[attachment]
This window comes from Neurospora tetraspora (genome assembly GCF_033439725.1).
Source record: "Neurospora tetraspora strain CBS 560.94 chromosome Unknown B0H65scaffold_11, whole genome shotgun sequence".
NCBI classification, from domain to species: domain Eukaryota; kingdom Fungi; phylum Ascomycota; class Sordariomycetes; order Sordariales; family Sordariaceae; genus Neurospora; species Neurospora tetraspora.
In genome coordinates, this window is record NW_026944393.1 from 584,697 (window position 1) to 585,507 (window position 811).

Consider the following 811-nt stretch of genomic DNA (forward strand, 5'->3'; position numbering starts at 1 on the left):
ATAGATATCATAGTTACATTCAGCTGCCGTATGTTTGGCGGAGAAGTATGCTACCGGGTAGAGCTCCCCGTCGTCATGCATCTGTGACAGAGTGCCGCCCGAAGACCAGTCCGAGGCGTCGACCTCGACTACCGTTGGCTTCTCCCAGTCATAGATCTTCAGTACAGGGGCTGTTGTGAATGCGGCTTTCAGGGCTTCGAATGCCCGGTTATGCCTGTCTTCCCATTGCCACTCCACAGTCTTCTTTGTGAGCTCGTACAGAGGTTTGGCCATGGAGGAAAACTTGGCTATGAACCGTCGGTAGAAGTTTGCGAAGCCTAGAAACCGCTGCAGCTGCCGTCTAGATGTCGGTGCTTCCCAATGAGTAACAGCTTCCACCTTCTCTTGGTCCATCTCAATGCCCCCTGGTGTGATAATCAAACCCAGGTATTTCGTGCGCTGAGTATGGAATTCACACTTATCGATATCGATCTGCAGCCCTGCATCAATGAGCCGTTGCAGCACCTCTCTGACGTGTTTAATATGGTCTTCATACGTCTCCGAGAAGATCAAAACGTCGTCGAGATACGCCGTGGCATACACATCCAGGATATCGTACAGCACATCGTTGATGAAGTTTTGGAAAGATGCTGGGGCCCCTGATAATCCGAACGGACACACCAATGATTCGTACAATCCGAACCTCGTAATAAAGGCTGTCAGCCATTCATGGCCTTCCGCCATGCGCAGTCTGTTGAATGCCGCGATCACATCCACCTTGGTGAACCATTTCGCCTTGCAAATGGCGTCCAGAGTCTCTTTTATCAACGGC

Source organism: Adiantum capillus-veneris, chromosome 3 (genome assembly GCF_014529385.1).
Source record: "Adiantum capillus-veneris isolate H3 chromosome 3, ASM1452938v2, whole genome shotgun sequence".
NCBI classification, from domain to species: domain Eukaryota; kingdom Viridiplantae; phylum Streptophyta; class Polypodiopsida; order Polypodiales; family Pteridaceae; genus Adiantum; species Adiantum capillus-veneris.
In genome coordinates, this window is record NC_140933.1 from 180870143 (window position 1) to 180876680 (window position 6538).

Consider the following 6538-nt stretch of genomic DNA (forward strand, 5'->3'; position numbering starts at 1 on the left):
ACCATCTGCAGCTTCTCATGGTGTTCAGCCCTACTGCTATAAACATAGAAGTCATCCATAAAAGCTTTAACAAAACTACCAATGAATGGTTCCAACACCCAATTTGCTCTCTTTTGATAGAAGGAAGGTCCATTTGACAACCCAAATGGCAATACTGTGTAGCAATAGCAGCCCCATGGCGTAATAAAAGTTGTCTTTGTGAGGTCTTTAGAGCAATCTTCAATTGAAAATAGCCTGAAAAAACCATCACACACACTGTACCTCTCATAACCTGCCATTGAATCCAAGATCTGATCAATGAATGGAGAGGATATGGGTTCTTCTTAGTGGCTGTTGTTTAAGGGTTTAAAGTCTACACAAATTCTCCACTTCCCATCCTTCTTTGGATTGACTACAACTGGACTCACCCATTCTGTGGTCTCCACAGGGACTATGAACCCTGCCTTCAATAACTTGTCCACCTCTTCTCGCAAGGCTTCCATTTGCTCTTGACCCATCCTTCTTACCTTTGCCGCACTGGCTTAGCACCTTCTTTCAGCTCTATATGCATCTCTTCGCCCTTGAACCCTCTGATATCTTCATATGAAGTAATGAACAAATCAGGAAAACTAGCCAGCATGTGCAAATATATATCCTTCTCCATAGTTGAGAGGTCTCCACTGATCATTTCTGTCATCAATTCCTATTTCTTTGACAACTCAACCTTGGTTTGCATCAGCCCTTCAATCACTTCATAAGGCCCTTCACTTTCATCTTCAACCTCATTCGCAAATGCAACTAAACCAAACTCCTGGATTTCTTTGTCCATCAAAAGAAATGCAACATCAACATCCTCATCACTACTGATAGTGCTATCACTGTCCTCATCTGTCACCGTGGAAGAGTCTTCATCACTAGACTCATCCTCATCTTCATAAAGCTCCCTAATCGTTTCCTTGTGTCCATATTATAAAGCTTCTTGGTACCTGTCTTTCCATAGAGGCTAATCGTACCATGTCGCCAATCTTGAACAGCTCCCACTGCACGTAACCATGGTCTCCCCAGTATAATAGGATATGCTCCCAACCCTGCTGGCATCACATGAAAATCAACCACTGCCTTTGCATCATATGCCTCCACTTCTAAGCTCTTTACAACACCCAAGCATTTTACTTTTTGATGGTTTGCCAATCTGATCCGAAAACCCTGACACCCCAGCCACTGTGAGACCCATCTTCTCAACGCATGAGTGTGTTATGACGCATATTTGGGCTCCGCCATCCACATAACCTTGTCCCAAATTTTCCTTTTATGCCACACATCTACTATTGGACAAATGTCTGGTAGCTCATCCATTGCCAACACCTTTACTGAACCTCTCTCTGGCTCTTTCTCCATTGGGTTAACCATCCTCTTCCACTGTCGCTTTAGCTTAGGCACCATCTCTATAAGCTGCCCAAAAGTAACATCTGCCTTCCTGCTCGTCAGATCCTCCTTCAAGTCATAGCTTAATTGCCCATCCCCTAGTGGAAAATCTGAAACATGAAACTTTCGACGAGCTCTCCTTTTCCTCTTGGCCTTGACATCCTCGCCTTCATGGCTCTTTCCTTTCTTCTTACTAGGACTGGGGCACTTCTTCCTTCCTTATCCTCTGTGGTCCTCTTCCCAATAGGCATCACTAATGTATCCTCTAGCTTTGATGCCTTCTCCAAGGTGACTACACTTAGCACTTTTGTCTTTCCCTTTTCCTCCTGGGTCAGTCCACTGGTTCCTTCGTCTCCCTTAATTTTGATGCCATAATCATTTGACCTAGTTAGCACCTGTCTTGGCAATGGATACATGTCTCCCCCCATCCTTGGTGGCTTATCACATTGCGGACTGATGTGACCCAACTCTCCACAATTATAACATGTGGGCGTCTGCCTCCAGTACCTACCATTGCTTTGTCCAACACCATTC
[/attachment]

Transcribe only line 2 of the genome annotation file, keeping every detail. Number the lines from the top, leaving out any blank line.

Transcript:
Source record: "Neurospora tetraspora strain CBS 560.94 chromosome Unknown B0H65scaffold_11, whole genome shotgun sequence".